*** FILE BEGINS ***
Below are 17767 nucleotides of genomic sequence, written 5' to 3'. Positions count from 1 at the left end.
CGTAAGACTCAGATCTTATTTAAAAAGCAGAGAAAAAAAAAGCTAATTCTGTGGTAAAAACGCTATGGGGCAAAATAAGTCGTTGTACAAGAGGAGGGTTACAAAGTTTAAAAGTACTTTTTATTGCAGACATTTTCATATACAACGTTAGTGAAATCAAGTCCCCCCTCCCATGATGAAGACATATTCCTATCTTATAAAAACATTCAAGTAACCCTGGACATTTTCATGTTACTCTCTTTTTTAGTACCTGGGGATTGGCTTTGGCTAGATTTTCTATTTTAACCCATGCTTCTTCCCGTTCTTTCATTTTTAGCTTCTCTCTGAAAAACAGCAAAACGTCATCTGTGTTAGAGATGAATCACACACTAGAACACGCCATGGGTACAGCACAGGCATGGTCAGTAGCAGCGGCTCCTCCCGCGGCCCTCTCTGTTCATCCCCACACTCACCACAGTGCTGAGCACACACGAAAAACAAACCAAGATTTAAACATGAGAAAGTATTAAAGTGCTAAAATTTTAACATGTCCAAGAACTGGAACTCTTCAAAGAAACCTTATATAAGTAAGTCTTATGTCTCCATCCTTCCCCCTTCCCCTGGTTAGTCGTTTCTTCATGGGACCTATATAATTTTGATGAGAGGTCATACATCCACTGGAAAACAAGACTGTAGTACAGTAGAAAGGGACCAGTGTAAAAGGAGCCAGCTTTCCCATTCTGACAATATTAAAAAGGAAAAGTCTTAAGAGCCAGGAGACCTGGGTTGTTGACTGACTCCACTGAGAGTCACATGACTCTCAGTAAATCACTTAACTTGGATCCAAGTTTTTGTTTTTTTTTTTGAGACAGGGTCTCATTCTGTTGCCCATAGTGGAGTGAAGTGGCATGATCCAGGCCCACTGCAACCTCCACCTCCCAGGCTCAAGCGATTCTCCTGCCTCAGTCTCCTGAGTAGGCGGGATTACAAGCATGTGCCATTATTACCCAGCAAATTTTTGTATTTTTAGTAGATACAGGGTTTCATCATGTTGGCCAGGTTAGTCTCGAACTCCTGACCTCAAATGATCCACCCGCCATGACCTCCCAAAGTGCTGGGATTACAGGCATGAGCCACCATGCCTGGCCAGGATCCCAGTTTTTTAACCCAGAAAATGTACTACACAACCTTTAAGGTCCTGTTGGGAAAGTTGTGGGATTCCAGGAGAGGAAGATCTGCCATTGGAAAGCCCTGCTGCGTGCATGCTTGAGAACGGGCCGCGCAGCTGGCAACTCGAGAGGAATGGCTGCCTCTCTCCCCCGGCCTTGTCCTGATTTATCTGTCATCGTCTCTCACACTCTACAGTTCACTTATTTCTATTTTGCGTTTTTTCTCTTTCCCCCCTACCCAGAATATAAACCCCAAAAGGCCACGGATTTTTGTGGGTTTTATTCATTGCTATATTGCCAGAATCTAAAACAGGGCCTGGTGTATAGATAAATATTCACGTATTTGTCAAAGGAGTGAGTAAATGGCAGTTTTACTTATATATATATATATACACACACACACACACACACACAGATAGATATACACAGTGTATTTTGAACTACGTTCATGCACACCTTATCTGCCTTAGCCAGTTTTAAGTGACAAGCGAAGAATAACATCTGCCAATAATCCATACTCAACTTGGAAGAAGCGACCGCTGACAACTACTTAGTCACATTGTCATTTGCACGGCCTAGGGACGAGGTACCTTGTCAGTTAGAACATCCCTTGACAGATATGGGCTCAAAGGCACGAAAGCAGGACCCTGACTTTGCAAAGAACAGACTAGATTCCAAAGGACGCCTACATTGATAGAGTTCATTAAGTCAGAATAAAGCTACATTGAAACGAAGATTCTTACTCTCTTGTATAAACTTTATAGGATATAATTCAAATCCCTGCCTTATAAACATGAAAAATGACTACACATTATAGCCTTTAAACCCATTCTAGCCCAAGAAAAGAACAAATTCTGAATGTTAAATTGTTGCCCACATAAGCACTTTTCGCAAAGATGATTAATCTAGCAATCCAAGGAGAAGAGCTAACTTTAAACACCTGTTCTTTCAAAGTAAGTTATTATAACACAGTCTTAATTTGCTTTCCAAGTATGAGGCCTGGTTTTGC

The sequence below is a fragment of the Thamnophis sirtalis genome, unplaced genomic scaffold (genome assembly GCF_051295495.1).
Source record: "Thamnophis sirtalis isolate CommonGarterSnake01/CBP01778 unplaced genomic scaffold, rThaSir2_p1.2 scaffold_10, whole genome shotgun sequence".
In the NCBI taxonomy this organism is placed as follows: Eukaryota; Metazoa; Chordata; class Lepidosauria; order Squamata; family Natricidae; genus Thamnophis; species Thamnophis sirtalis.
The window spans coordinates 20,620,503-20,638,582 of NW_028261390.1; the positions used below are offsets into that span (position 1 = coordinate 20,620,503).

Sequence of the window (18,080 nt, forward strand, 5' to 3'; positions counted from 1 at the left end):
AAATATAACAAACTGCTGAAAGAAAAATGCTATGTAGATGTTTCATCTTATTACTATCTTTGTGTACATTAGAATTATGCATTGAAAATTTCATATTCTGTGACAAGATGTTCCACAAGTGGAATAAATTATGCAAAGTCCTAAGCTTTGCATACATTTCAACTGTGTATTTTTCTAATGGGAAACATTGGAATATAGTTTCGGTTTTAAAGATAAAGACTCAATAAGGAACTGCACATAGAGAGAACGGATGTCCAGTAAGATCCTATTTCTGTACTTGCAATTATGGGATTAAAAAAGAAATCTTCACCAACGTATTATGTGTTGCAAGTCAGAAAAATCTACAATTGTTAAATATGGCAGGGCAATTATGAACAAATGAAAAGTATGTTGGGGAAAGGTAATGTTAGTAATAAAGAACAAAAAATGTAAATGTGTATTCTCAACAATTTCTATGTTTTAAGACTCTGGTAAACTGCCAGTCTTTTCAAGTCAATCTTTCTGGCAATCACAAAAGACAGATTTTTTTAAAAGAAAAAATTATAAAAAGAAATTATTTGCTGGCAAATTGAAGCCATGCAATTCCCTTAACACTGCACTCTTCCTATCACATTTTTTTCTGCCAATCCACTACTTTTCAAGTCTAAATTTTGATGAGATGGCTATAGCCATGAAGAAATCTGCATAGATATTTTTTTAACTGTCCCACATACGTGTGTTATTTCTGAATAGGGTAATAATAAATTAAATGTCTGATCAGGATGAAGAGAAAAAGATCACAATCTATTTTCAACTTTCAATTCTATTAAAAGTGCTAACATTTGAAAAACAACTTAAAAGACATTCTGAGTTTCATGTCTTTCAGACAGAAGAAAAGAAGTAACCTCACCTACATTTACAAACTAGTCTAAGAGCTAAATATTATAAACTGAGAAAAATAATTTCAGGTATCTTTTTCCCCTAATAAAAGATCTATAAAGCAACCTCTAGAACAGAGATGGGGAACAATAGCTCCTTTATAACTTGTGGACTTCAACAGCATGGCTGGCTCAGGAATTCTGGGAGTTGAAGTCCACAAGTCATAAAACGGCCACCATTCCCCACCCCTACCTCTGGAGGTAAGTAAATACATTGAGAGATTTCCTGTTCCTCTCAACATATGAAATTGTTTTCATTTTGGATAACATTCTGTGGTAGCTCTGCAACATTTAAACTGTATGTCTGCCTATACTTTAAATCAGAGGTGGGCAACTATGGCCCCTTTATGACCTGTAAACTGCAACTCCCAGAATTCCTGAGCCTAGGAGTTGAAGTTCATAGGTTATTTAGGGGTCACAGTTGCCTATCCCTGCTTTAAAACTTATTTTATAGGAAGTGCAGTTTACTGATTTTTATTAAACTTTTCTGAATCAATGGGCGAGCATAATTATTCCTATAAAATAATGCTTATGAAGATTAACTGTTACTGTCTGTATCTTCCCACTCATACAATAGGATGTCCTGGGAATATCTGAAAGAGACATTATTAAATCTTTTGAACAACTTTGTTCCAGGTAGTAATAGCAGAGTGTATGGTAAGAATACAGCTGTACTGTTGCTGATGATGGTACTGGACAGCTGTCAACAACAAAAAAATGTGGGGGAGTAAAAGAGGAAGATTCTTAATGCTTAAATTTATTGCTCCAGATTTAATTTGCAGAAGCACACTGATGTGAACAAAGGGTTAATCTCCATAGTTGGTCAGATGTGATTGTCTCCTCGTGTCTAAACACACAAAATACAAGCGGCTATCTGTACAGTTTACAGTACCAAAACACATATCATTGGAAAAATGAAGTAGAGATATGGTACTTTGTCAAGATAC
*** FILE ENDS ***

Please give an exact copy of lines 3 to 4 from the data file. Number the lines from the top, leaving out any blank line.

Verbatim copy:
The sequence below is a fragment of the Thamnophis sirtalis genome, unplaced genomic scaffold (genome assembly GCF_051295495.1).
Source record: "Thamnophis sirtalis isolate CommonGarterSnake01/CBP01778 unplaced genomic scaffold, rThaSir2_p1.2 scaffold_10, whole genome shotgun sequence".